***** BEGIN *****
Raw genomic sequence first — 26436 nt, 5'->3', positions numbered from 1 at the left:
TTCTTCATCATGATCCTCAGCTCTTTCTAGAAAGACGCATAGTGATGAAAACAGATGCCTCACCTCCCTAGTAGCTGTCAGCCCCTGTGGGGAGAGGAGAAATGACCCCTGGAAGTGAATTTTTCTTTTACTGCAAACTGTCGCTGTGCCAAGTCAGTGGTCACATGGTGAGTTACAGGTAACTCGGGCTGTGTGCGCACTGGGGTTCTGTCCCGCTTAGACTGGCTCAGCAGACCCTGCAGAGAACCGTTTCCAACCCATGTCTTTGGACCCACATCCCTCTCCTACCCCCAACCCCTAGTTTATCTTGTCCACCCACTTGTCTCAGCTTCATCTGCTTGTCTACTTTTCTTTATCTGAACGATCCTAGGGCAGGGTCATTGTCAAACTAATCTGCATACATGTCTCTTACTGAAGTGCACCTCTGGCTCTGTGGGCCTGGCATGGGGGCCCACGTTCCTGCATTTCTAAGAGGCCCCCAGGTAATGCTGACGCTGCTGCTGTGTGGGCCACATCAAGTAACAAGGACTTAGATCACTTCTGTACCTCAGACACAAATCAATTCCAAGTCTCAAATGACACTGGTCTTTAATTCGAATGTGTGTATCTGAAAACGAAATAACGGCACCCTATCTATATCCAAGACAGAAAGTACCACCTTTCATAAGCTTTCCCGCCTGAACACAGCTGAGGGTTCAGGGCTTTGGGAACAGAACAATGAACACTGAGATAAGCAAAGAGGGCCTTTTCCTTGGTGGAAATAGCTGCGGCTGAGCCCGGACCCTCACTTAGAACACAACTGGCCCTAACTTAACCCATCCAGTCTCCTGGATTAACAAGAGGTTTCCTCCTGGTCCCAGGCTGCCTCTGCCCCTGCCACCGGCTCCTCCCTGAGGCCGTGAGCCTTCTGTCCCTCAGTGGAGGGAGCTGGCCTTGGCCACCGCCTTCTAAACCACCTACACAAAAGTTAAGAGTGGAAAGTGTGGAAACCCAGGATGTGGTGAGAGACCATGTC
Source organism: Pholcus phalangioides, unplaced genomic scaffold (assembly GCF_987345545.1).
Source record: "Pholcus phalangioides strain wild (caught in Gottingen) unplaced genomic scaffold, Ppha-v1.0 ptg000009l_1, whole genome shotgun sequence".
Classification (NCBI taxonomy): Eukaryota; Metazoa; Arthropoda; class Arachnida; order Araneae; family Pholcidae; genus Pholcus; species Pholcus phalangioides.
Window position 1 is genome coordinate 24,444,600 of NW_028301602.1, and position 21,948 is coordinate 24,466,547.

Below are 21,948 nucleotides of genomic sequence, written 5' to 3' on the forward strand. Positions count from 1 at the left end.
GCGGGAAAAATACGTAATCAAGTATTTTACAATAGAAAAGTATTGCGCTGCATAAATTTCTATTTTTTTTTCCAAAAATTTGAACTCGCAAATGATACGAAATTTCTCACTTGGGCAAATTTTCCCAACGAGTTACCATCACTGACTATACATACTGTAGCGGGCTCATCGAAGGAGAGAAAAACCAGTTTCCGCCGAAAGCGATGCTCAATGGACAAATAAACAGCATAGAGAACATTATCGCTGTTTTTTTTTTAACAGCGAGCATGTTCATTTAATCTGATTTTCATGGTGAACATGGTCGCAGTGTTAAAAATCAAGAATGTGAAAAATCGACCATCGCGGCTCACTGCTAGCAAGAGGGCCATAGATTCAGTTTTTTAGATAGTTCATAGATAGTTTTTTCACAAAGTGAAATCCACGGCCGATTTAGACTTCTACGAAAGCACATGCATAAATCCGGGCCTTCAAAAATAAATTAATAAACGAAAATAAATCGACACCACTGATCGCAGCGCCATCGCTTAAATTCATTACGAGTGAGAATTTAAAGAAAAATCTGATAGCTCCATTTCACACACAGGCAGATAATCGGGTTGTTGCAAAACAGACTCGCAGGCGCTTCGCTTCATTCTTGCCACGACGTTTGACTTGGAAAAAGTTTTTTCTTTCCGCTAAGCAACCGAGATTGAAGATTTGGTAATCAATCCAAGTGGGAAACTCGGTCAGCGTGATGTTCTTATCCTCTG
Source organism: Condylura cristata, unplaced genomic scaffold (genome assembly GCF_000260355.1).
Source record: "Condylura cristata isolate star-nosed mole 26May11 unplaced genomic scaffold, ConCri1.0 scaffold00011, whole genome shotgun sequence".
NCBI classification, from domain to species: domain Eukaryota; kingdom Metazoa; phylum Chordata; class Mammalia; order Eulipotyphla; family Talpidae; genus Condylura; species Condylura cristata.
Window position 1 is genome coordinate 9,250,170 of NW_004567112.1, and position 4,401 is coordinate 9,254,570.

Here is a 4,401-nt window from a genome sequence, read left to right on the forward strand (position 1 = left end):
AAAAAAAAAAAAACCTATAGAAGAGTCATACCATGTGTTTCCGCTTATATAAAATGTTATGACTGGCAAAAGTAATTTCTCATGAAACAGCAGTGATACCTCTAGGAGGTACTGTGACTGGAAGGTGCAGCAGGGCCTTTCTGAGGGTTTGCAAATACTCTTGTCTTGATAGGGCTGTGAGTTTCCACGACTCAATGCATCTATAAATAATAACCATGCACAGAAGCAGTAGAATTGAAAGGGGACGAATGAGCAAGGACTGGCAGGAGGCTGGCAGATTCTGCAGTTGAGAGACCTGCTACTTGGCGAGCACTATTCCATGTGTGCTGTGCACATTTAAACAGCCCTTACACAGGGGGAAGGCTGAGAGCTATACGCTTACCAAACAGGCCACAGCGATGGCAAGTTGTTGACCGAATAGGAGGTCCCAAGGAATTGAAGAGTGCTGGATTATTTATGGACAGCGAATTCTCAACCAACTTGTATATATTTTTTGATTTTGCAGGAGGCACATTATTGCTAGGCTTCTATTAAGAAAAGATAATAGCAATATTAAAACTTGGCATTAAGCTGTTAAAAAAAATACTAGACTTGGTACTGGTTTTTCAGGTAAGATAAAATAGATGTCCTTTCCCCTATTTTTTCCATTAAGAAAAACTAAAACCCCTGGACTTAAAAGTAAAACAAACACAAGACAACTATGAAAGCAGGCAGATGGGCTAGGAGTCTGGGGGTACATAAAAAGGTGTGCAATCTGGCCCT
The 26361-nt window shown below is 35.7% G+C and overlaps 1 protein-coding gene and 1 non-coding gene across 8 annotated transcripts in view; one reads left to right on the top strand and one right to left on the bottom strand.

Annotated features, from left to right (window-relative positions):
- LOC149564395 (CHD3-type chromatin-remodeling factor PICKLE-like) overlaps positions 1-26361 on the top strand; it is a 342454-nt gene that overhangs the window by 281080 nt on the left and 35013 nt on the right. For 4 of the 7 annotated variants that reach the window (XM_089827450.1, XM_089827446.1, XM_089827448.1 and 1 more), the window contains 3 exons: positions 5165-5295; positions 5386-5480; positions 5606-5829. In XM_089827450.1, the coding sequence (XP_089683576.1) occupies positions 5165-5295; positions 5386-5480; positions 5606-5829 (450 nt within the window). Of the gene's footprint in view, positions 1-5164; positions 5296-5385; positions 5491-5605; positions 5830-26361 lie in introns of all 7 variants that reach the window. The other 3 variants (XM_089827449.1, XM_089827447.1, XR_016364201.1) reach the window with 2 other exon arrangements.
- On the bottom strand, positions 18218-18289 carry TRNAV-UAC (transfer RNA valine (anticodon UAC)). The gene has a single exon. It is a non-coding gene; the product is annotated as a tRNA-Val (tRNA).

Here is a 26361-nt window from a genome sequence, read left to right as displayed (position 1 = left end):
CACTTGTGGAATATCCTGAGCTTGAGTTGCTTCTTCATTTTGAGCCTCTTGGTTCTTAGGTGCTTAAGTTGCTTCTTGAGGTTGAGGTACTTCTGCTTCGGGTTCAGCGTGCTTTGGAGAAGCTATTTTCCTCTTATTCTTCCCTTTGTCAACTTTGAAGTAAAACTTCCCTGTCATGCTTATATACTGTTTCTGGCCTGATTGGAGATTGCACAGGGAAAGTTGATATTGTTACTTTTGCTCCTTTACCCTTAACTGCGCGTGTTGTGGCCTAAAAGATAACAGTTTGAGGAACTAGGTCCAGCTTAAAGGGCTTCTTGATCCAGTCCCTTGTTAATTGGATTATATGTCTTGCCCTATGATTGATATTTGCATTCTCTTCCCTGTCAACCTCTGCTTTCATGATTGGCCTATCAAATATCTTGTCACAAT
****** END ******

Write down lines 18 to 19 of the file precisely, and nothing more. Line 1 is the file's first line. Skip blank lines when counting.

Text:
- On the bottom strand, positions 18218-18289 carry TRNAV-UAC (transfer RNA valine (anticodon UAC)). The gene has a single exon. It is a non-coding gene; the product is annotated as a tRNA-Val (tRNA).

Here is a 26361-nt window from a genome sequence, read left to right as displayed (position 1 = left end):